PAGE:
KYC and AML complicance can be considered as the most costly policies to implement and maintain. Furthermore, it is one of the factors holding back the financial innovation as early-stage startups have to deal with complicated processes, hire compliance teams and pay huge amounts to KYC data providers. And while many
digital banking platforms already come with KYC and AML modules in place, there is still a gap to close before the full automation. Current KYC processes also entail substantial duplication of effort between banks (and other third-party institutions). While annual compliance costs are high, there are also large penalties for failing to follow KYC guidelines properly.
The average bank spends £40 million a year on KYC Compliance, according to a recent Thomson Reuters Survey, which also revealed that some banks spend up to £300 million annually on KYC compliance, Anti Money Laundering (“AML”) checks and Customer Due Diligence (“CDD”).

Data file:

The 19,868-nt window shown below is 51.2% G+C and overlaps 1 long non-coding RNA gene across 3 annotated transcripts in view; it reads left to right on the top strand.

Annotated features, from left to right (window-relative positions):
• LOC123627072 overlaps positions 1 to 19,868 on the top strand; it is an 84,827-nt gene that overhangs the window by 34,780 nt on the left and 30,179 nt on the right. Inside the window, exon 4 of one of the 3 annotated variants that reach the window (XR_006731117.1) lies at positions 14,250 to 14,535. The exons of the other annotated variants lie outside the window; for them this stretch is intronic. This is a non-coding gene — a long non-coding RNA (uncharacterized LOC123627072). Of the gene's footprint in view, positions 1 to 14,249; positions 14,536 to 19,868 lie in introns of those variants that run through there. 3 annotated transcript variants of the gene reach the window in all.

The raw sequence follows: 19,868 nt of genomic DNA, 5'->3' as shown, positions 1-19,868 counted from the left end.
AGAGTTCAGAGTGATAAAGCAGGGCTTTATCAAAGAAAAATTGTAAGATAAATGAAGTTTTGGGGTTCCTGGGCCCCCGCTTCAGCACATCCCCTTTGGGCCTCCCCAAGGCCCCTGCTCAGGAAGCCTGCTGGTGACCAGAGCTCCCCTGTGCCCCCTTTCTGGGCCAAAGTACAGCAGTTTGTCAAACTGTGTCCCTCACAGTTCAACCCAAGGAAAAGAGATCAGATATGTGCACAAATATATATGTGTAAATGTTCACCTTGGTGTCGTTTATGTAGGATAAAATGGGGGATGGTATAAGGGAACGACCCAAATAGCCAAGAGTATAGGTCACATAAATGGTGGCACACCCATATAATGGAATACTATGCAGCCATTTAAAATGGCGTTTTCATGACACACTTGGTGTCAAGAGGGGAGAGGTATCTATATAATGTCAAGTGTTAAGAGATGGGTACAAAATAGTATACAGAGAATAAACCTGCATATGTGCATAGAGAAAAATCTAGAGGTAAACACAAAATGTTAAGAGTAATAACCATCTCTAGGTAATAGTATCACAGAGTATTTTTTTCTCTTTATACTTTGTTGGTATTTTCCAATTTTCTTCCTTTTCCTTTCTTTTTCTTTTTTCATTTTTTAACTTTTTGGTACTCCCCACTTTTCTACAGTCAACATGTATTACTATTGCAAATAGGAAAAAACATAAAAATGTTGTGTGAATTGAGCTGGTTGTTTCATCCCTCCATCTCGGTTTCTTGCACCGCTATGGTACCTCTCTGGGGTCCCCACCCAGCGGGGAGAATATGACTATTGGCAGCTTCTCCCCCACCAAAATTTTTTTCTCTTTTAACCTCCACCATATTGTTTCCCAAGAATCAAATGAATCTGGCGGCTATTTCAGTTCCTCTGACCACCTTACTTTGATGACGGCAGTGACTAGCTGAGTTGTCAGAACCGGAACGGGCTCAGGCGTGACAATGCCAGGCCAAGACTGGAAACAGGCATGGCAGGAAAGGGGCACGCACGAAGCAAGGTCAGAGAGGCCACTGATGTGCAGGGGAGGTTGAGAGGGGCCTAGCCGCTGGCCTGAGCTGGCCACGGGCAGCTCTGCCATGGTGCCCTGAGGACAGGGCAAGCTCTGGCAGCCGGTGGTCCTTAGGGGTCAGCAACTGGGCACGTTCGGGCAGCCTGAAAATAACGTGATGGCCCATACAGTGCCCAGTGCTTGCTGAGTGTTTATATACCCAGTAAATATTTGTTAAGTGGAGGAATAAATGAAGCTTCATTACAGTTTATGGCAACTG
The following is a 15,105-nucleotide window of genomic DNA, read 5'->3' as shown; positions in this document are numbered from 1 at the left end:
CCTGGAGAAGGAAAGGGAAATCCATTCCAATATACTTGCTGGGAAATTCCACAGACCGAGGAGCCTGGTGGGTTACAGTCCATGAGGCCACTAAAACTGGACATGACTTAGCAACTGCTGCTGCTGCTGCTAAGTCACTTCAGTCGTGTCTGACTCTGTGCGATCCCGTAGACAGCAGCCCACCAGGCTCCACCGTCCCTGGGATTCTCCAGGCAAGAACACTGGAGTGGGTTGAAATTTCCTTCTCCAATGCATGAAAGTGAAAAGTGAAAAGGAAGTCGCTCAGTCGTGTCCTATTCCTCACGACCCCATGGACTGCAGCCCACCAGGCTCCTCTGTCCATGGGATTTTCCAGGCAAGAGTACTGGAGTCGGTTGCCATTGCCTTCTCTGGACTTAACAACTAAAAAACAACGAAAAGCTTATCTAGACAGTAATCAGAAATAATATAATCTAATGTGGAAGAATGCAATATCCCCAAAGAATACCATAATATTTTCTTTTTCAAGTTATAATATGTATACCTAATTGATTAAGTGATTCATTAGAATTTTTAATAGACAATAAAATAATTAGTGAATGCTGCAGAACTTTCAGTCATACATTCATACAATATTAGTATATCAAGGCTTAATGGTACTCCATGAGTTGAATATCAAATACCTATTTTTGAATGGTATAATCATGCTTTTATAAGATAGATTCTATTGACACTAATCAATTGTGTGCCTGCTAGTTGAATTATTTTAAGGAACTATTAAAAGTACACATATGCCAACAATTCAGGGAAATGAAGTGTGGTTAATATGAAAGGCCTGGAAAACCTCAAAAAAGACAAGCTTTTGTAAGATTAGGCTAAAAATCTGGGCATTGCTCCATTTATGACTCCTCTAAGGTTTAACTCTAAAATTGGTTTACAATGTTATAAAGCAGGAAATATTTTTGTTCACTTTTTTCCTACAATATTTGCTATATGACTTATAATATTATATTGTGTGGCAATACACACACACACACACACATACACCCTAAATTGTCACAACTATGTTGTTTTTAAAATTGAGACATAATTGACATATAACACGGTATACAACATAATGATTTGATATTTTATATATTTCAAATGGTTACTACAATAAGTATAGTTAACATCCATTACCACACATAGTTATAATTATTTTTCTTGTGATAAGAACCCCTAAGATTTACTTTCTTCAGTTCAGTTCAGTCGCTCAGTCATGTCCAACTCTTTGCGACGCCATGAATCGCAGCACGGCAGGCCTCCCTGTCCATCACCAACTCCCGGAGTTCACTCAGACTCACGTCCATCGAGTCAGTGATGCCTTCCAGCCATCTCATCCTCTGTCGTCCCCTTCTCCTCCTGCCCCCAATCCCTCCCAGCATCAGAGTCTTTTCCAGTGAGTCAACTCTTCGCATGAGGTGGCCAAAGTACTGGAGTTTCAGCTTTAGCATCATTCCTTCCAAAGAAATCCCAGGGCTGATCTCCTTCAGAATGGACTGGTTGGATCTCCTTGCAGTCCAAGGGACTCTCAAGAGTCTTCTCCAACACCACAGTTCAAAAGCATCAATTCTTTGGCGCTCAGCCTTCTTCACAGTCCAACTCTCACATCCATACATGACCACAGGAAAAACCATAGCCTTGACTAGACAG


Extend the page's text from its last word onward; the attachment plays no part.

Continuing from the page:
Since 2009, regulatory fines, particularly in the USA, have followed an upward trend with record-breaking fines levied during 2015. On-going regulatory change, with no one internationally agreed standard, makes it increasingly hard for banks to remain compliant. Thus, as it can take such a long time to onboard a new customer because of lengthening KYC procedures, this is having an increasingly negative effect on customer experience.
Chris Huls of Rabobank proposed the use case that “KYC statements can be stored on the Blockchain.”
Once a bank has KYC’d a new customer they can then put that statement, including